I’m not sure if you’ve noticed, but eggs sure have gotten pricy these days! While there’s no great substitute for eggs when you’re craving an omelet, there are lots of satisfactory substitutions when it comes to baking. I’m going to share with you several egg substitutes that I’ve tried in baked goods, and my top two favorites that might surprise you.
About two years ago my body sadly decided that it would no longer tolerate eggs. Thankfully I’m not allergic so it’s not a dire situation, but even a tiny bit will give me quite the tummy ache. When I realized this would not only steal breakfast burritos and egg bakes and avocado toast from me, but also all the baked goods…so. many. tears. However, I’m happy to report that after testing sooooo many different egg substitutes, I have found the best of the best!
Common Substitutes for Eggs in Baking
Other blogs might tout the merits of applesauce, or bananas, or flax eggs, or chia seed eggs. And all of them are adequate, but they do tend to add certain textures, or even flavors that are less than desirable. Applesauce usually ends up leaving you with a more dense and chewy product, that sometimes adds apple flavor, which may not always be desired. Flax and chia require you to wait until they’ve jelled up a bit to use them, and sometimes add an extra crunch.
The Best Egg Substitutes for Baking
SO. Without further ado, here are my top two contenders for an egg substitute in baking.
Pantry Staple Egg Substitute
In second place, we have baking powder, water and oil. For every egg, you will need 2 tablespoons of water, 2 teaspoon of baking powder, and 1 teaspoon of oil (I use avocado). This one is probably the most convenient because you likely already have these items in your pantry. It typically gives you a very similar outcome to using real eggs, but I have had a few times where it has a bit of a salty taste when a recipe already calls for baking soda, which is why it ranks at #2.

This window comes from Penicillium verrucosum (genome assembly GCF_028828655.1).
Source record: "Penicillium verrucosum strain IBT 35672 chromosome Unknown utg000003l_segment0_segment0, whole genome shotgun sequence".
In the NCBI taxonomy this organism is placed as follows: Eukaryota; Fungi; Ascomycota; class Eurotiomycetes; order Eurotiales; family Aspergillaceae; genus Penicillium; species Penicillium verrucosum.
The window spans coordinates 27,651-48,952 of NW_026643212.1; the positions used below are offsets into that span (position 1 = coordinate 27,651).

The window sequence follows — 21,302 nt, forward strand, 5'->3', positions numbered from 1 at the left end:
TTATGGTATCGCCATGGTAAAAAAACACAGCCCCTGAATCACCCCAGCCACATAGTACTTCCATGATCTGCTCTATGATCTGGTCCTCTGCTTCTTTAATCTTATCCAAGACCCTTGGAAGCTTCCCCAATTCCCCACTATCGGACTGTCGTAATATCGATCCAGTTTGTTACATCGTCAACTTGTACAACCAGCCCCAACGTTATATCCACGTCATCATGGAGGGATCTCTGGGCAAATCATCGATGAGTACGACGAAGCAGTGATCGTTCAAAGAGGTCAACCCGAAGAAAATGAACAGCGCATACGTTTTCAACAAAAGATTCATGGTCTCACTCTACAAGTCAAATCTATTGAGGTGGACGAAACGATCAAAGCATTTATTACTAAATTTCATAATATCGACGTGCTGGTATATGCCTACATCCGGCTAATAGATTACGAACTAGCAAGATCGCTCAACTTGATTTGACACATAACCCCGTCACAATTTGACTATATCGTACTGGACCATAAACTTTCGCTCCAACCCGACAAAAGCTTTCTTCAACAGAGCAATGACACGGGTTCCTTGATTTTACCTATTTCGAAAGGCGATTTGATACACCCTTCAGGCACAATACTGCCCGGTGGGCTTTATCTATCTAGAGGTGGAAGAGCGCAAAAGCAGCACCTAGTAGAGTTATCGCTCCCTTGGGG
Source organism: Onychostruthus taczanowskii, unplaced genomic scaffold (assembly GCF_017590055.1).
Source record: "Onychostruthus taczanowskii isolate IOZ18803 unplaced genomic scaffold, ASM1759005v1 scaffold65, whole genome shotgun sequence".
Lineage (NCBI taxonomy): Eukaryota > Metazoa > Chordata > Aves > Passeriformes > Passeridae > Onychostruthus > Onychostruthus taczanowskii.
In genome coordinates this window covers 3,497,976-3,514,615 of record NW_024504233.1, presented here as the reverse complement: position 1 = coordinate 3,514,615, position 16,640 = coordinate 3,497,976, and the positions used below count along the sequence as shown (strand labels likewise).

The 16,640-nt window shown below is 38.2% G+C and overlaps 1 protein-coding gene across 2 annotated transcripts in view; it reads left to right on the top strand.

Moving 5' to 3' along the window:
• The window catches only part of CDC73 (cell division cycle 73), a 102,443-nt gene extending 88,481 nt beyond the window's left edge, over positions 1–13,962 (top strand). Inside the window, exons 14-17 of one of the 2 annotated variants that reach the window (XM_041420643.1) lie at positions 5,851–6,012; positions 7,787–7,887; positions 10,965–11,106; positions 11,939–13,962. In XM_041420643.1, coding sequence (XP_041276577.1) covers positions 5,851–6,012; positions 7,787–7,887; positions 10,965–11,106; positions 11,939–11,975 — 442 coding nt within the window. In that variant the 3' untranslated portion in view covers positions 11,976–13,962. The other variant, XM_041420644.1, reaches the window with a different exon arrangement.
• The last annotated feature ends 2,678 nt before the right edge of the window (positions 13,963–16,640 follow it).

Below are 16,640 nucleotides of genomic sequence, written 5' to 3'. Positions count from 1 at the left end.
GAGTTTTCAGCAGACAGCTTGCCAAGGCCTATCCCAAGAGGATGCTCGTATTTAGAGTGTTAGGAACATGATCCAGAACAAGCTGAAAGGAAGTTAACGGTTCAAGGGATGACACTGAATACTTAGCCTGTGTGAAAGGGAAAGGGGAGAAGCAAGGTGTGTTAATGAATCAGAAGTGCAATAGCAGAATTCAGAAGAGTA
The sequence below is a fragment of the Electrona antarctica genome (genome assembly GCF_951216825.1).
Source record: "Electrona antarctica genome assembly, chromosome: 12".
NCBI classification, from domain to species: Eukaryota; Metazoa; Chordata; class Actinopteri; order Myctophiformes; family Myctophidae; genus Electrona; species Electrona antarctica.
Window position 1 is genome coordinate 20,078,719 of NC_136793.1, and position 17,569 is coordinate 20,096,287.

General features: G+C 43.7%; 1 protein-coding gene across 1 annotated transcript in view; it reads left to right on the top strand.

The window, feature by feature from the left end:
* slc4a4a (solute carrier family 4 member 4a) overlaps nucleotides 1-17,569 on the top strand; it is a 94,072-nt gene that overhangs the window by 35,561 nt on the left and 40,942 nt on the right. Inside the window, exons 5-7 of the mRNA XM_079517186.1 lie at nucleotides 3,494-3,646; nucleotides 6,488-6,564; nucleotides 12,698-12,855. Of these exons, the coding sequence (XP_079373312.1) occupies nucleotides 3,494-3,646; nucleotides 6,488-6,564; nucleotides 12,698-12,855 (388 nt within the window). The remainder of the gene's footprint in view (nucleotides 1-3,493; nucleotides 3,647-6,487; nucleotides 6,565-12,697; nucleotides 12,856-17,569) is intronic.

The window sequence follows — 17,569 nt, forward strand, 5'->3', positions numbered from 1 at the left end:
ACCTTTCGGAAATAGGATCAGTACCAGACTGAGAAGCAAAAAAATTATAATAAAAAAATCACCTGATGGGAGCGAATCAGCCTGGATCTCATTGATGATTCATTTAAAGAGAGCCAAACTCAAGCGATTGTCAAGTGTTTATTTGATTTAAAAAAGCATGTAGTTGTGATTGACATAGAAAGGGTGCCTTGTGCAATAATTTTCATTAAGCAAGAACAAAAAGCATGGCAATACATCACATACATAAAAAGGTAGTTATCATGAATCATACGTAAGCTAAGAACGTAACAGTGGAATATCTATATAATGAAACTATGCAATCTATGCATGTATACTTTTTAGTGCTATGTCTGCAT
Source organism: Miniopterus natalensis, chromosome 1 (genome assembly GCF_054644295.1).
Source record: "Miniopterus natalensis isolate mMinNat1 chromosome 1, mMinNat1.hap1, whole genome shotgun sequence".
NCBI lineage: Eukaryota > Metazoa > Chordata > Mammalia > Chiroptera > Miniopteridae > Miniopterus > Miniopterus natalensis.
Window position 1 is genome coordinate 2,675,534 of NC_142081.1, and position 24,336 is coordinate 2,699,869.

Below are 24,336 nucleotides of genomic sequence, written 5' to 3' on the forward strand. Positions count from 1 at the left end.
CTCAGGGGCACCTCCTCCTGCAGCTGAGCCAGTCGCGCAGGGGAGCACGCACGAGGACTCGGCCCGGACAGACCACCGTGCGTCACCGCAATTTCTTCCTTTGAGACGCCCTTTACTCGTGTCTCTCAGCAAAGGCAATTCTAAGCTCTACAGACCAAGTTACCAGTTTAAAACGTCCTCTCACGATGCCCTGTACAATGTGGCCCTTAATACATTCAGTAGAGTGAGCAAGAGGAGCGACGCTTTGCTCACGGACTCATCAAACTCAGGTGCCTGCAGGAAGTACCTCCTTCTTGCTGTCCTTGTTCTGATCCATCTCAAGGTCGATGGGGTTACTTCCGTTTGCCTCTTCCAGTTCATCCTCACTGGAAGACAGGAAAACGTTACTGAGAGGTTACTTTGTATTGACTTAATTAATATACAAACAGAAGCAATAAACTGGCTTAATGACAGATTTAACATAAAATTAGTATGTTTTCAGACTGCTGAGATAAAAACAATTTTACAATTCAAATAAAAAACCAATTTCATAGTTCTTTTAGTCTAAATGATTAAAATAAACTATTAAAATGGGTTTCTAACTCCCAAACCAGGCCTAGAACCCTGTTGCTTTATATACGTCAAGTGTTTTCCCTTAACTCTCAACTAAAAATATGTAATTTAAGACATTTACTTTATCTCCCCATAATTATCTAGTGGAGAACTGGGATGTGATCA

1 egg is equivalent to
- 2 tablespoons water
- 2 teaspoons baking powder
- 1 teaspoon of cooking oil
Carbonated Water Egg Substitute
In 1st place we have…..(drumroll…..) carbonated water! Yep. You heard me. Plain old carbonated water is going to give you the absolute best outcome in my opinion. I’ve tried it with freshly opened bottles, and with bottles that have been open for a bit, and as long as it doesn’t taste flat, it works really well. Because you only need ¼ a cup per egg, you even have some left over for a refreshing beverage! Just squeeze a little fresh lemon in your cup and you’re living large!
1 egg is equivalent to
- 1/4 cup carbonated water
So next time you feel like some banana oatmeal muffins, but need to save a little cash, or just don’t want to run out to the store or ask your neighbor to borrow an egg, give one of these options a try! I think you’ll be impressed.
Recipes you’ll love with this egg substitute
Jenny is a wife and stay at home mother of two. She loves good food, and enjoys experimenting in the kitchen. When she’s not busy chasing kids, you can find her digging into a good book, enjoying the great outdoors, and trying not to kill her houseplants.
Very interesting i my try it thank you for sharing